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Keys to Hiring People Reside with Executives, But Do They Realize It?

Saturday, April 1, 2006

The Society for the Advancement of Consulting® (SAC®) recently asked its worldwide membership to comment on attracting and hiring outstanding talent. "In an increasingly complex, global, and competitive marketplace," says SAC CEO Alan Weiss, Ph.D., "hiring the right people for the right jobs—at every level—is perhaps the greatest challenge and opportunity for every organization."

SAC member Dr. Maynard Brusman, Consulting Psychologist & Executive Coach, and President of Working Resources in San Francisco, CA, reports:

"Great leaders of successful companies spend half of their time on people: recruiting new talent, picking the right people for positions, grooming young stars, developing global managers, dealing with under-performers, and reviewing the entire talent pool. Hiring can seem like flipping a coin for talent when managers are hired because of his or her ability to interview well; presentation is more important than substance. The candidate is judged on first impressions of his or her personality, social confidence, assertiveness, appearance, extroversion, and verbal skills. Instead, the candidate needs to be assessed for initiative, learning agility, team skills, achieving objectives, technical competence, management and organizational skills, intellect, leadership and emotional intelligence. The use of validated psychological pre-employment instruments and a structured performance-based interview in the selection process can increase the probability of hiring key managers who are a great fit with the company culture and improve retention rates."

Keith McLeod, owner of The Business Center in Tucson, AZ, finds three vital factors:

  1. Collins, in his recent book, "Good to Great" concluded that innate character traits played a much more significant role than education and experience in determining success. Examples of such character traits are work ethic, determination, creativity, intelligence, focus, integrity, vision, and charisma.
     
  2. With modern psychometric methodologies it is possible to study the character traits of highly successful individuals in a profession and in a particular organization, thereby determining empirically what set of character traits form the basis for top performance in a profession, or in a particular organization. Indeed, once a particular executive has been studied, one can understand the set of character traits that would make someone a good fit with that particular executive.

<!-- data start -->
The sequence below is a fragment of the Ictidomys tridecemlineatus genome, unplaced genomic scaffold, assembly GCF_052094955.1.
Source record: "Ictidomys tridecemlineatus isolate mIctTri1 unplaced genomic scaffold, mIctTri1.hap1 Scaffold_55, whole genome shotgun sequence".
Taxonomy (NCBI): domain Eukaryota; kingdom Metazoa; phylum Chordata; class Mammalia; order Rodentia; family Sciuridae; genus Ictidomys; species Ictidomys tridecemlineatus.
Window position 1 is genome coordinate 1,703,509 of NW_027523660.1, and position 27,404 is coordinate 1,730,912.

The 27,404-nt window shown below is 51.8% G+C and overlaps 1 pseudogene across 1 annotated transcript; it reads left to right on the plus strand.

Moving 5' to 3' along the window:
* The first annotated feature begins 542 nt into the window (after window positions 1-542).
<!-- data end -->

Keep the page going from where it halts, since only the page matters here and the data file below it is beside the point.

3. Best practices in selection must include psychometric evaluation based on the study of highly successful individuals in the profession and in the particular organization in question.

Lisa Anderson, President of LMA Consulting Group in Claremont, CA finds:

"In order to find the best person for the role, I look to whether the person will deliver results. I've seen many fast-talking interviewees who sound as though they could solve world hunger yet they end up lacking in their ability to execute. So, instead of falling into the trap of evaluating based on how effective they are in communication style only, I look for people who provide answers and examples of delivering results. I find that industry experience and mountains of degrees are irrelevant to who will deliver results; instead, cultural fit, behavioral style and the ability to learn and apply are the key indicators."

"Hiring is not a job for human resources or outsourcing," concludes Weiss, but a key component of every executive's accountabilities. If new hires fail, then the executives are failing and the board should take notice."

 
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